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Inicio Enfermería Clínica (English Edition) Advanced practice nurses and evidence-based practice. An opportunity for change
Journal Information
Vol. 29. Issue 2.
Pages 119-124 (March - April 2019)
Vol. 29. Issue 2.
Pages 119-124 (March - April 2019)
Special Article
DOI: 10.1016/j.enfcle.2018.12.005
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Advanced practice nurses and evidence-based practice. An opportunity for change
Enfermeras de práctica avanzada y práctica basada en evidencias. Una oportunidad para el cambio
Miguel Ángel Rodríguez Caleroa, Carlos Javier Villafáfila Gomilab,
Corresponding author

Corresponding author.
, Pedro Sastre Fullanaa
a Servei de Salut de les Illes Balears, Departamento de Enfermería y Fisioterapia, Universitat de les Illes Balears, Palma, Balearic Islands, Spain
b Servei de Salut de les Illes Balears, Palma, Balearic Islands, Spain
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In a context of ageing of the population, increased prevalence of chronic diseases and increasing complexity, it is necessary to define new professional roles that can meet the health needs of the population.

Added to this is the certainty that variability in clinical practice, as well as in health management, makes it necessary to use best evidence as the basis for decision-making. But the application of clinical practice based on evidence in a specific context implies a broad mastery of the available evidence, its applicability and limitations, as well as a deep understanding of the particular characteristics of the area where it is to be applied, from the “macro” (health policies, framework regulations, strategic lines, social values, etc.) to the “micro” level (local culture, user preferences, etc.).

The “Health Service of the Balearic Islands”, in collaboration with the Faculty of Nursing and Physiotherapy from the University of the Balearic Islands, proposes the development of new advanced practice nursing roles that focus their efforts on the planned implementation of evidence in clinical settings. Advanced practice nurses have managed naturally, thanks to their competence development, to exercise the role of promoting organisational and attitudinal changes that facilitate the implementation of evidence in organisations and complex environments.

Advanced practice nursing
Evidence-based practice
The role of the nurse
Translational research

En un contexto de envejecimiento de la población, aumento en la prevalencia de enfermedades crónicas y creciente complejidad, se hace necesario definir nuevos roles profesionales que consigan dar respuesta a las necesidades de salud de la población.

A ello se une la certeza de que la variabilidad en la práctica clínica, así como en la gestión sanitaria, hace necesaria la adopción de las mejores evidencias como base de la toma de decisiones. Pero la aplicación de la práctica clínica basada en evidencia en un determinado contexto implica un amplio dominio de la evidencia disponible, su aplicabilidad y limitaciones, así como una profunda comprensión de las características particulares del ámbito en que se pretende aplicar, desde el nivel «macro» (políticas de salud, normativa marco, líneas estratégicas, valores sociales, etc.) hasta el «micro» (cultura local, preferencias de los usuarios, etc.).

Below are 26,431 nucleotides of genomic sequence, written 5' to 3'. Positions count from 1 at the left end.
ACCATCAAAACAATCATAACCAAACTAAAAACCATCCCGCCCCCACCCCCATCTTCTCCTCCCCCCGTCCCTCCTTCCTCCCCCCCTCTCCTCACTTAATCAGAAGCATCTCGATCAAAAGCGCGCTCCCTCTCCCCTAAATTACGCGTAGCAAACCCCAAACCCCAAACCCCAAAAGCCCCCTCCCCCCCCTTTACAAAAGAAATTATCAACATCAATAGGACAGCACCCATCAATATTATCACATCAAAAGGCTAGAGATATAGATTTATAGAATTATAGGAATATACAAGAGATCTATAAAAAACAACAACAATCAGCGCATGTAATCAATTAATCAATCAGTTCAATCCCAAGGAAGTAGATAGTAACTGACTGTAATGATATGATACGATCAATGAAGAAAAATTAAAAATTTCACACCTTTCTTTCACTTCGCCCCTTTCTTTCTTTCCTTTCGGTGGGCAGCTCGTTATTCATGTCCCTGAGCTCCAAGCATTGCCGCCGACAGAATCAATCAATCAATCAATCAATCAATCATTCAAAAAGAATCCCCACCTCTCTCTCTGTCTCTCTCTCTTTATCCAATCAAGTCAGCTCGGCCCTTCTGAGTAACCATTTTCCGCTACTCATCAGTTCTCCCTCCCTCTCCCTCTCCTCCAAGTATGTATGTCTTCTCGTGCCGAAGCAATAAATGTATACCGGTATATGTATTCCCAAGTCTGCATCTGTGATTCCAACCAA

El Servei de Salut de les Illes Balears, en colaboración con la Facultad de Enfermería y Fisioterapia de la Universitat de les Illes Balears, propone el desarrollo de nuevos roles enfermeros de práctica avanzada que focalicen sus esfuerzos en la implementación planificada de evidencias en entornos clínicos. Las enfermeras de práctica avanzada han conseguido de manera natural, gracias a su desarrollo competencial, ejercer el papel de impulsoras de cambios organizacionales y actitudinales que facilitan la implementación de evidencia en organizaciones y entornos complejos.

Palabras clave:
Enfermería de práctica avanzada
Práctica clínica basada en la evidencia
Rol de la enfermera
Investigación traslacional
Full Text
The incorporation of evidence in advanced practice

The evolution of health requirements within a backdrop of increased healthcare costs, an ageing population and the increase in the prevalence of chronic illnesses, has necessitated the redesigning of our health systems and the defining of new healthcare professional roles. One of the strategies for confronting this setting is the implementation of advanced practice nurse (APN) roles.1 These roles have had a strong impact internationally and on health.2 This article focuses on the role of these nurses in the incorporation of evidence-based practice and in the reduction of the traditional standard divide between research and healthcare practice. The health service of the Balearic Islands, in collaboration with the Faculty of Nursing and Physiotherapy from the University of the Balearic Islands, wish to design and develop new advanced practice roles which focus their activity on structured implementation of evidence in clinical settings.

Variations in practice and services. A question of quality but also equality

Variability in clinical practice has been described since the 1930s in the study published by Glover in 1938.3 It described tonsillectomy rates in children up to 8 times higher in certain districts without any apparent explanation. After this, the series of studies by Wennberg et al. in the United States4–6 demonstrated major differences between regions with regard to the rates of tonsillectomy, hysterectomy, prostatectomy and other interventions. After several decades of studies, we can confirm that variability of clinical practice is present in almost any observed case.7

“Population variability” is defined as systematic (not random) variations in the standardised accumulated incidence rates by age and gender of a clinical procedure, to a certain level of population aggregation.8 An “individual variability” has also been described.

Consensus in decision making, when it occurs, is mostly between professionals of a certain area or a specific context.9 Thus, under the phenomenon of variability, lies the uncertainty regarding the efficacy of interventions and the real results derived from our individual practice,10 a fact which breaks with the presumption that all professionals apply the best practice possible to a specific health situation. Variety of professional criterion when taking decisions necessarily leads to different efficacy in interventions, or a different quality of care.